By C.J. Tighe, John Carroll University (2016)
For 8 weeks this past summer, I gratefully accepted an offer to intern for the Shepherd Higher Education Consortium on Poverty. I was placed to intern at the Fan Free Clinic in Richmond Virginia. During this internship not only were my previous perceptions of healthcare challenged, but I met some people that would further propel my desire to work as a healthcare professional. I had various roles at the Fan Free Clinic on a day to day basis. I had no idea the impact that this internship could have on me. Though the internship showed me only a glimpse of what life is like living in poverty, I learned a great deal about those struggles that anyone living underneath the poverty line has to endure daily.
C.J., JCU (2016), interned at the Fan Free Clinic in Richmond in 2015.
The Fan Free Clinic includes a medical clinic, a health outreach program, a mental health facility, and a food pantry. I was privileged to work with the medical clinic and the health outreach program. On certain days, I was transported to different resource centers where my supervisors offered free HIV testing to the community while other volunteers and I walked around and passed out contraceptives. We walked through the public housing projects, door to door and gave contraceptives to the community. We offered free, confidential HIV testing.
On my second day at the clinic I was called to help in the financial screening office. I had to break the news to a man that we could not accept him for healthcare. I hated telling him, “no.” This was the first time I realized a large problem in healthcare. This man was hardly making enough to support his family but was making too much to be accepted for health care at our clinic. After a few weeks, I learned of other clinics that serve people who fall in those gaps. This was news to me. I have always thought that there was truly no provider option for the impoverished. Being at the clinic showed me that that is not the chief problem.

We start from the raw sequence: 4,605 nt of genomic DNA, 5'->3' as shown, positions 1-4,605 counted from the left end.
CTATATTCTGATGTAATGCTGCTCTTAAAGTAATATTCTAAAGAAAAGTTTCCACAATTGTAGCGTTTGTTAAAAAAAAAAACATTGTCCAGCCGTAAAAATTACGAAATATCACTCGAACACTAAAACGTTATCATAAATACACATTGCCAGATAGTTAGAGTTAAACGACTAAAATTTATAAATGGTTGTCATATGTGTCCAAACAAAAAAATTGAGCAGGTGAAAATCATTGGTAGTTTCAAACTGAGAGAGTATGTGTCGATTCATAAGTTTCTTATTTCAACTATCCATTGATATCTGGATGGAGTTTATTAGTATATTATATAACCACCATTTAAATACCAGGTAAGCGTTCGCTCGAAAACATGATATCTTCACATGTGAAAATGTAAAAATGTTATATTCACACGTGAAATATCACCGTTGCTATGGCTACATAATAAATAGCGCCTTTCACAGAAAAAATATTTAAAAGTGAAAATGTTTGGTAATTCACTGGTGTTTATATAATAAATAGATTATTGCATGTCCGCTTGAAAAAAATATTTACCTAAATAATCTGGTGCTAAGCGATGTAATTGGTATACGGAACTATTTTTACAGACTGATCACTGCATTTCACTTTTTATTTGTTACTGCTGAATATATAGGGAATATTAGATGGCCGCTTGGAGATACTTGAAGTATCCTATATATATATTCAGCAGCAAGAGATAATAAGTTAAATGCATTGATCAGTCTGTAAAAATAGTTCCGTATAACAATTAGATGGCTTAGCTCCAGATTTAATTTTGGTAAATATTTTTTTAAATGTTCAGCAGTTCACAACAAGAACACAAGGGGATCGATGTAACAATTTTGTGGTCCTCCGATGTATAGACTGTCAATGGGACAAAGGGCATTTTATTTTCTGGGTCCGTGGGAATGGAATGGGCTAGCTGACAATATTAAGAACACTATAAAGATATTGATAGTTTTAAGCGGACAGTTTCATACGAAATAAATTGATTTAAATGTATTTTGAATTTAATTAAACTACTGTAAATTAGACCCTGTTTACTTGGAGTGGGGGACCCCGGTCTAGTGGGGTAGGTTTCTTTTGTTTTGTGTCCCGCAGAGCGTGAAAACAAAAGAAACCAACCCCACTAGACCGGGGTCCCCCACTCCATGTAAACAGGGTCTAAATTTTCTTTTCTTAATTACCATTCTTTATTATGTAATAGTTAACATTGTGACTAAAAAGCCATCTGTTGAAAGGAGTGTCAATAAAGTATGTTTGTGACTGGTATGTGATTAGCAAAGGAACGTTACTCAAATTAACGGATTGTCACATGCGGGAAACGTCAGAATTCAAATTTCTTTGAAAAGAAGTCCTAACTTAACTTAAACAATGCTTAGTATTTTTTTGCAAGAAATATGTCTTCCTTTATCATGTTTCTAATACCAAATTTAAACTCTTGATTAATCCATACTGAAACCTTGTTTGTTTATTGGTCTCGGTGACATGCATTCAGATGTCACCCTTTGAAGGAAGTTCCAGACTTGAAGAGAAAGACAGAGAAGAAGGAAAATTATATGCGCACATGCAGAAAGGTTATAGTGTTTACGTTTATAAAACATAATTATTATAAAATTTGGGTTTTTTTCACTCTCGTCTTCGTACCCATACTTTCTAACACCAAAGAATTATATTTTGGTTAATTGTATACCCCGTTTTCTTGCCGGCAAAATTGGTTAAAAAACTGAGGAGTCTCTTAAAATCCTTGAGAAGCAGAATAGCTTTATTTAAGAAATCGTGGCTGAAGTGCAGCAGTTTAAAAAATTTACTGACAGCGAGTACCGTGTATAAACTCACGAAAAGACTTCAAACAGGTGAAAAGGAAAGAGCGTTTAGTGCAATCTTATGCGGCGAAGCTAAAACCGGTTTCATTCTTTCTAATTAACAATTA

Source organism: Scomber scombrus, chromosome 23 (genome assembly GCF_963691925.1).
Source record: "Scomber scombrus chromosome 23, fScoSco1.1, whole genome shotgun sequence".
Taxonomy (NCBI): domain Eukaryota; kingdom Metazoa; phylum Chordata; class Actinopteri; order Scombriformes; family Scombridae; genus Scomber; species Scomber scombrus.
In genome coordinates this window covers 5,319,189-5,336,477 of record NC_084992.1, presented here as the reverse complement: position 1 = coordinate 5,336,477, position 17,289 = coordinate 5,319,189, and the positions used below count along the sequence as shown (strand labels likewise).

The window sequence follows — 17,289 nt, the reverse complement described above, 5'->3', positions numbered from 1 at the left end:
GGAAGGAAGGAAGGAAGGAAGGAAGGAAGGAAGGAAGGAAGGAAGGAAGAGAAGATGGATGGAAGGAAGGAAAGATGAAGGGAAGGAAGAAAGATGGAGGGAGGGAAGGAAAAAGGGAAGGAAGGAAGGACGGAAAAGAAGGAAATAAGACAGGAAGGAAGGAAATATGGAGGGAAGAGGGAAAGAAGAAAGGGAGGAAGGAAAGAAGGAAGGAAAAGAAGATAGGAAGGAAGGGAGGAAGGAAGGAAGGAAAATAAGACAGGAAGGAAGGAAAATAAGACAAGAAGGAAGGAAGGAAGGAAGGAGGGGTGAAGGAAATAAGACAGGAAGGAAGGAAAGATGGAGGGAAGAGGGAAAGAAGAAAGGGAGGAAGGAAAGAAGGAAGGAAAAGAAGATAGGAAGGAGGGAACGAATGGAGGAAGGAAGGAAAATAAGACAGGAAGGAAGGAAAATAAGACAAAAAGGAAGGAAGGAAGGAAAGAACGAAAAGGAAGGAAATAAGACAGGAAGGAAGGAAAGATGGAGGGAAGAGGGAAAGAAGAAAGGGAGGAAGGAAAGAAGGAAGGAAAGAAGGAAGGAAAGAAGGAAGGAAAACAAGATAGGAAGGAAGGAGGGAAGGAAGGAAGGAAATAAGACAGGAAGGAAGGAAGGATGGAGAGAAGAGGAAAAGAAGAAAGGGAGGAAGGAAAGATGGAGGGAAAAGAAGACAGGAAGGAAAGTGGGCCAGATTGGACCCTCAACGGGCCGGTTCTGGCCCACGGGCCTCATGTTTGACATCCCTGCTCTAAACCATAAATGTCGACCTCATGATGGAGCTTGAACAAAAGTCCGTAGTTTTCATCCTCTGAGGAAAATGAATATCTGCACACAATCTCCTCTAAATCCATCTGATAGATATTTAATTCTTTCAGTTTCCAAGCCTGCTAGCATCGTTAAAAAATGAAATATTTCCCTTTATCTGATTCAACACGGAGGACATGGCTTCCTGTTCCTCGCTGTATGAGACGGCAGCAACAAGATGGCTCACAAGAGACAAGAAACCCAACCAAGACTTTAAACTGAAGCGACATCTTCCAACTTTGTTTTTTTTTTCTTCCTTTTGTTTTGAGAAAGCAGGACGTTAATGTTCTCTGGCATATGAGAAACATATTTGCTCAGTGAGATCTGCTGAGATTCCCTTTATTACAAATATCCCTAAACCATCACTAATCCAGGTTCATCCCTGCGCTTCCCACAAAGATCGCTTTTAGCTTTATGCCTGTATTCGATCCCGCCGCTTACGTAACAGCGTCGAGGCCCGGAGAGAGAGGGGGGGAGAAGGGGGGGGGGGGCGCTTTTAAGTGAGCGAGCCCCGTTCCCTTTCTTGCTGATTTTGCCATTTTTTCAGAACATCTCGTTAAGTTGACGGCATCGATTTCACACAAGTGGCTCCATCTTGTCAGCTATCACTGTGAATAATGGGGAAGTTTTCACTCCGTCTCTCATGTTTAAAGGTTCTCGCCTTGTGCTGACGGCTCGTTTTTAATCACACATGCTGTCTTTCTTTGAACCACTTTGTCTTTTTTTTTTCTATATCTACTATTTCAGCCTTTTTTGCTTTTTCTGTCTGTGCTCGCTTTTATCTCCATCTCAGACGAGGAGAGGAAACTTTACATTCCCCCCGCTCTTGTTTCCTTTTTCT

The biggest impediments to healthcare for impoverished persons are not lack of clinics. There is a problem in relying on public transportation to get there. There is also a problem with people being able to read and understand the services offered to them. There are problems with educating patients regarding the importance of being testing for HIV. There are good clinics available and incredible people working in those clinics to make a difference in people’s lives. We need better transportation and provision for public health information.
I noticed several things during my internship. I learned the dire need for good people but I also learned that there are incredible places like the Fan Free Clinic that offer services that I had no idea were available to people in poverty. I perceived no difference in the way that the nurse practitioners in the public health clinic treated the patients from the quality of treatment in private healthcare. The care was consistently of high quality. My eyes were opened, however, to other privileges that I had taken for granted. I saw the struggles with transportation and access to public health information that confront poor persons and families every day. The healthcare systems we need are available and striving to make a difference for impoverished people. It is good to know that there are health care professionals available who are willing and able to improve the health and quality of life for others. We now need provision for public transportation and education that will make access to this quality care readily available.